An employment tribunal, in the case of Whitham v Club 24 Ltd t/a Ventura (ET/1810462/10), has held that the dismissal of an employee for making derogatory comments about her workplace on Facebook was unfair.
The employhee had commented that she worked “in a nursery” and “not…with plants”. She also agreed with another comment that she worked with “a lot of planks”.
The judge held that her comments were "relatively minor" and there was nothing to suggest that the employer's relationship with a key client had been harmed or jeopardised as a result. The employer had also failed to take into account the employee's exemplary employment record and mitigating circumstances.
Rather appositely, Acas has produced some ‘Guidance Notes on Social Networking’, offering tips on how to manage the impact of social networking on managing performance, recruitment, disciplinary and grievance issues.
There is also a section on ‘How to Draw up a Social Networking Policy’, including practical tips and an explanation of the legal considerations involved.
In view of the problems that are now being thrown up by employees making comments on Facebook, it is well worth considering implementing a policy, so that employees and employers know where they stand. If the employer in the above case had had a policy on the use of social networking sites, the employee might not have made the comments at all, or at least it would have been clear to all parties that an offence of gross misconduct might have been committed, making an unfair dismissal much more unlikely.
Prigge v Deutsche Lufthansa AG (C-447/09) is a further case suggesting that a retirement age of 65 is possible. The European Court of Justice decided that pilots can be forcibly retired at the age of 65, although not at the age of 60, as was hoped for by the employer in this case.
Although there are obvious special health and safety circumstances relating to pilots, this is further evidence that courts are willing to hold that a forced retirement age can, in the right circumstances, be legal. What those right circumstances are remains open to argument though, and in more ‘ordinary’ jobs than piloting aircraft justification could be a very great deal harder and may not be possible at all. It is also worth reflecting that if 60 is too low a retirement age for air pilots, it is hard to think of a job in which anything lower than 65 would have any prospect of success at all.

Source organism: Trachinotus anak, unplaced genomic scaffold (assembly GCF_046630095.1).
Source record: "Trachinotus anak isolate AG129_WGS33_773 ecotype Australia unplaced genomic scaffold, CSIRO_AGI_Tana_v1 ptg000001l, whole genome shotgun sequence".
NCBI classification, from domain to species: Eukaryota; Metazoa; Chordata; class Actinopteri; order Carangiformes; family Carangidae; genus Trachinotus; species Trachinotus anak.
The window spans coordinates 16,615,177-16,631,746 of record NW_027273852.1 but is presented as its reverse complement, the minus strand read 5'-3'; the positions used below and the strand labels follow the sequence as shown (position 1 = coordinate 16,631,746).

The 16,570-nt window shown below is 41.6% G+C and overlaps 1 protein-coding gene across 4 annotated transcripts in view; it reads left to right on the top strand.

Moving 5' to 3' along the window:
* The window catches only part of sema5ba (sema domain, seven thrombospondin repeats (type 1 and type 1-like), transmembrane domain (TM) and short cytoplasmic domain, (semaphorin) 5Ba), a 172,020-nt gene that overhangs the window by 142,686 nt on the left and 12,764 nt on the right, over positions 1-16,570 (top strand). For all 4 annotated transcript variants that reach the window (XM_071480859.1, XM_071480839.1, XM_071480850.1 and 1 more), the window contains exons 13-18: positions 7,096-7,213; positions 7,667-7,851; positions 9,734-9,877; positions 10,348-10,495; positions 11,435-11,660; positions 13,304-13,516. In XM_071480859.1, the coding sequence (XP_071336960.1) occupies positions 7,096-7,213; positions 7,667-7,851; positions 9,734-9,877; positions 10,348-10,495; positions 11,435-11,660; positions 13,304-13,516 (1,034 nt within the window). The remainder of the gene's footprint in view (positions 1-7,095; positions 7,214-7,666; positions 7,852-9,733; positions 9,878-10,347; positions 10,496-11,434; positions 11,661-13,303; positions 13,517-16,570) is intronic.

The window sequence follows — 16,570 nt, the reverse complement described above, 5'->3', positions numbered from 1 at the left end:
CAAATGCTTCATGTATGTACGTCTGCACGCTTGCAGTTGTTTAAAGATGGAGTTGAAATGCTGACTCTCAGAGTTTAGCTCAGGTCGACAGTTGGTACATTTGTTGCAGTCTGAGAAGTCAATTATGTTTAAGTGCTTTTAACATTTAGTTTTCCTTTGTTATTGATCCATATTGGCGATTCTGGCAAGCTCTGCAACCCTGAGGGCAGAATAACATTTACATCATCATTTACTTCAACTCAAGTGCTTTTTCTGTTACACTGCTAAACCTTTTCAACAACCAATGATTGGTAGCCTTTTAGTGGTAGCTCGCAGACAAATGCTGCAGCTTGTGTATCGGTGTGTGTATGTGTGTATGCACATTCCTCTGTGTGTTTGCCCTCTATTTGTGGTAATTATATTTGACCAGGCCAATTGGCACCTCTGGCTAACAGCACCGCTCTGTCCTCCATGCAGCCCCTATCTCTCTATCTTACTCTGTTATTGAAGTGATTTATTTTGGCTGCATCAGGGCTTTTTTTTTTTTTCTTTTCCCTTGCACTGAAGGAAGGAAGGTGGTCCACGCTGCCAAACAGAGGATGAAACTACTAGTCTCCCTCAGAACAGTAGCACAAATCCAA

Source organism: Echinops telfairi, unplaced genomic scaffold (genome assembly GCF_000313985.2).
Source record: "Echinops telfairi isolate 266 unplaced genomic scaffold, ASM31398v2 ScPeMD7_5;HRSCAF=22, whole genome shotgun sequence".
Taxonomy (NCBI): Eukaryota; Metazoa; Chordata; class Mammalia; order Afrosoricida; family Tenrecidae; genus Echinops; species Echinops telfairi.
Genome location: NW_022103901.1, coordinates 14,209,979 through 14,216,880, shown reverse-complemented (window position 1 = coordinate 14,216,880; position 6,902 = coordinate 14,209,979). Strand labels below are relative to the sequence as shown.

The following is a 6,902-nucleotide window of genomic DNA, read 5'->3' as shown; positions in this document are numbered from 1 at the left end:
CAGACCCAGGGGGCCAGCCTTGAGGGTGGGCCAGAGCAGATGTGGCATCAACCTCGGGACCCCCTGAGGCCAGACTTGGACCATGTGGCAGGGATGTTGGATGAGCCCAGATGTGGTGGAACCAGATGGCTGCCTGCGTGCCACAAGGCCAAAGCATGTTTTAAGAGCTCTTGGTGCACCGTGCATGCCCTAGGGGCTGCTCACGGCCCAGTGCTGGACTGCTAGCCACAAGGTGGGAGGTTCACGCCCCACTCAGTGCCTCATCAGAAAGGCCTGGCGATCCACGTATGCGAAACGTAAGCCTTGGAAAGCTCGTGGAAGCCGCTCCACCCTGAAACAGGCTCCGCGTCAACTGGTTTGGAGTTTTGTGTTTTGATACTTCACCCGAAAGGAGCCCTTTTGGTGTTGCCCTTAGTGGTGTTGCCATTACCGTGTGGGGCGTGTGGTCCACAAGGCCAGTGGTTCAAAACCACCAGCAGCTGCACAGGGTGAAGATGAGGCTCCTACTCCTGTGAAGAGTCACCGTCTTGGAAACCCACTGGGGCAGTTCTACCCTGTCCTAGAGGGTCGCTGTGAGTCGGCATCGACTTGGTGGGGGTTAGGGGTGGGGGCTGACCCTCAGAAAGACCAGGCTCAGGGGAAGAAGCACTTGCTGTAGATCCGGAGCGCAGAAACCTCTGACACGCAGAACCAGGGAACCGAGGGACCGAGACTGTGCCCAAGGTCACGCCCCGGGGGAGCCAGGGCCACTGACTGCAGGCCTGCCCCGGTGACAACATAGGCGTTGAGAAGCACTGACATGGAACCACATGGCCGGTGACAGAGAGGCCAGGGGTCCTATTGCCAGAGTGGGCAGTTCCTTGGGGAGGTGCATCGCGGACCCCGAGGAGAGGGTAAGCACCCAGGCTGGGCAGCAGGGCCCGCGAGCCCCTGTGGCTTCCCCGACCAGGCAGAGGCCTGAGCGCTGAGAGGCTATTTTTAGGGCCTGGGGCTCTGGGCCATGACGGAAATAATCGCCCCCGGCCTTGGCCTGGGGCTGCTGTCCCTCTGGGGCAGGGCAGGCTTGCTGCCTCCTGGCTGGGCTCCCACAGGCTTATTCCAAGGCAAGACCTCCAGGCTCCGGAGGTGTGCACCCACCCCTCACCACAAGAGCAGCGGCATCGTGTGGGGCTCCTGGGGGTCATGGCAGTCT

From 1 October the National Minimum Wage rates will be as follows (existing rates in brackets):-
- over-20s: £6.08 (£5.93)
- 18-20 year-olds: £4.98 (£4.92)
- 16-17 year-olds: £3.68 (£3.64)
- apprentices: £2.60 (£2.50)
The apprentice rate applies to apprentices under 19 or 19 and over in the first year of their apprenticeship.
In the case of Perry v Imperial College Healthcare NHS Trust (UKEAT/0473/10) the employee worked for two different NHS Trusts, in different jobs, on different hours. In her role at Imperial College she needed to travel so when she had medical problems affecting her mobility she was signed off sick. She continued, however, with her other job which was based in a clinic and when Imperial discovered this it dismissed her for gross misconduct on the basis that she had defrauded Imperial by receiving sick pay.
She appealed and the appeal panel found the original decision unsupportable but confirmed her dismissal on completely different grounds, namely that she should have informed Imperial that she could do other work and they could have redeployed her.
The Employment Appeals Tribunal concluded that it was in principle open to the panel to terminate on different grounds, but they could not do so here. What she did was not serious enough to warrant dismissal.
Apparently yes (although I strongly advise caution). In Jackson v Liverpool City Council (2011 EWCA Civ 1068) the Court of Appeal decided that the fairness of a reference given for an ex-employee was determined by its overall balance. The Court did not see how the Council could honestly have answered the questions posed by the reference request without mentioning the concerns it had over the employee’s performance even though they were unsubstantiated.
The reality is that employers are increasingly avoiding this type of problem by giving references containing only factual statements about period of employment and role.